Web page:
Starting Gravity into fermenter: 1.052 for a brewhouse efficiency of 67.7%

 

The tough part for me will be deciding what kind of coffee to use! Right now, I’m thinking of going with a Sumatra, or an Espresso blend. What do you think?

 

Until next time, Happy Brewing!

First Brew of 2012

Weather wise, this weekend was absolutely wonderful and I had to take advantage of the milder temperatures by brewing a batch of beer.  I’ve heard nothing but good things about this Stout recipe, so I thought I’d give it a shot.

BeerSmith 2 Recipe Printout - http://www.beersmith.com
Recipe: Flan's Standard Stout
Brewer: John Darsie
Asst Brewer: 
Style: Dry Stout
TYPE: All Grain
Taste: (30.0) 

Recipe Specifications
--------------------------
Boil Size: 7.63 gal
Post Boil Volume: 6.50 gal
Batch Size (fermenter): 5.25 gal   
Bottling Volume: 4.50 gal
Estimated OG: 1.047 SG
Estimated Color: 32.9 SRM
Estimated IBU: 16.8 IBUs
Brewhouse Efficiency: 70.00 %
Est Mash Efficiency: 83.3 %
Boil Time: 60 Minutes

Ingredients:
------------
Amt                   Name                                     Type          #        %/IBU         
9.63 gal              Stephens City, VA                        Water         1        -             
6.00 g                Calcium Chloride (Mash 60.0 mins)        Water Agent   2        -             
2.50 ml               Lactic Acid (Mash 60.0 mins)             Water Agent   3        -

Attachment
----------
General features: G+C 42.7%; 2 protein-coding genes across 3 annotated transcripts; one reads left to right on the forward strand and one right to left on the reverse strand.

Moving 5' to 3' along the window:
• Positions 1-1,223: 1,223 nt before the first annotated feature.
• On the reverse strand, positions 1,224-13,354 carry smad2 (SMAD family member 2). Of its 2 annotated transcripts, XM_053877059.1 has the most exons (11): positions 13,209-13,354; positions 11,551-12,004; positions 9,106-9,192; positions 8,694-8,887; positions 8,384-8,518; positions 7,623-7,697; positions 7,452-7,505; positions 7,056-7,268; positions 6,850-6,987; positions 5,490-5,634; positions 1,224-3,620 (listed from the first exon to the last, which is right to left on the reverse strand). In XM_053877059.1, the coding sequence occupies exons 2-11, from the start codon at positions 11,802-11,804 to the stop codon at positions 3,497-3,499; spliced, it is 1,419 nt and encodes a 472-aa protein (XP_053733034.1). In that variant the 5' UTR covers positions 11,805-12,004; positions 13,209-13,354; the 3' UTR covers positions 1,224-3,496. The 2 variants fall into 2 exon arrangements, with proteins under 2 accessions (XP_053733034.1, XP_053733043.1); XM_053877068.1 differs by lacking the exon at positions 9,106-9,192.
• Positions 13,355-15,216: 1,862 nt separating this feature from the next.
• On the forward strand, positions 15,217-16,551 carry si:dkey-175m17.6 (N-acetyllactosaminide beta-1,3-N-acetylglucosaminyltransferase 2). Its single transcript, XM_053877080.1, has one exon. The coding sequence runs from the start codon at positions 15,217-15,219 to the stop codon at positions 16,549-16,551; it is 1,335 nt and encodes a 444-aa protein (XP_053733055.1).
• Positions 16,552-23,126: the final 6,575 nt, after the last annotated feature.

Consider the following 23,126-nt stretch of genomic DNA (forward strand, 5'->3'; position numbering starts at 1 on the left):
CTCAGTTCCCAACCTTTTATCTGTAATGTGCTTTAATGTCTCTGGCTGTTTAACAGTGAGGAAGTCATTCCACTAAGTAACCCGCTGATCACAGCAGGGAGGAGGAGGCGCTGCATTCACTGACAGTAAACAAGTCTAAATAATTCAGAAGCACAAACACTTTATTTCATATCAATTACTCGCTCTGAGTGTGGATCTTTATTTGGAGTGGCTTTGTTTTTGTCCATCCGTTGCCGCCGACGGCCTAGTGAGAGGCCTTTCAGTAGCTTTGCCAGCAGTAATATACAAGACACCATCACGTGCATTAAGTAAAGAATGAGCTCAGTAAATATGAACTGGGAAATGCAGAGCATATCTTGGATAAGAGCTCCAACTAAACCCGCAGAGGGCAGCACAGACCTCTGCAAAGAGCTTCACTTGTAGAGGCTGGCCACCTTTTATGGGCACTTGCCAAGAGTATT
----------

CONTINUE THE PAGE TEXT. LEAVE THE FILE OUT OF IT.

1.00 g                Gypsum (Calcium Sulfate) (Mash 60.0 mins Water Agent   4        -             
7 lbs                 Pale Malt (2 Row) US (2.0 SRM)           Grain         5        68.3 %        
1 lbs                 Barley, Flaked (1.7 SRM)                 Grain         6        9.8 %         
1 lbs                 Cara-Pils/Dextrine (2.0 SRM)             Grain         7        9.8 %         
12.0 oz               Roasted Barley (500.0 SRM)               Grain         8        7.3 %         
8.0 oz                Chocolate Malt (350.0 SRM)               Grain         9        4.9 %         
1.00 oz               Goldings, East Kent [5.00 %] - Boil 60.0 Hop           10       16.8 IBUs     
1.0 pkg               Irish Ale Yeast (White Labs #WLP004)     Yeast         11       -             

Mash Schedule: Single Infusion, Medium Body, Batch Sparge
Total Grain Weight: 10 lbs 4.0 oz
----------------------------
Name              Description                             Step Temperat Step Time     
Mash In           Add 16.83 qt of water at 163.1 F        154.0 F       60 min        

Sparge: Batch sparge with 2 steps (Drain mash tun, , 5.45gal) of 168.0 F water
Notes:
------

Created with BeerSmith 2 - http://www.beersmith.com
-------------------------------------------------------------------------------------

 

 

 

I hit all my numbers, and I got my best efficiency yet, which was almost 75%! I’m really excited to see how this beer turns out! 😀

Starter Wort

I’ve really been slacking off with the brewing/blogging for the past few months. Oh well, that’s what happens when life/work gets in the way.  I’ve been doing a lot of reading about making/canning starter wort.  It seems like a no brainer to me! After all, it would take no time at all to get a yeast starter going during the week.

From some research online, I read that you want the gravity of the starter wort to be between 1.030-1.040.  Using Beersmith, I came up with a basic recipe of 5 pounds of pilsner mashed at 148F for about 3.5 gallons of starter wort. Beersmith predicted a starting gravity of 1.037 which was spot on!

I gave each quart jar over an inch and a half of headspace, to compensate for the hot break when it boils inside the jar while pressure canning.  In total, I filled 14 quart jars, which should last me a long time!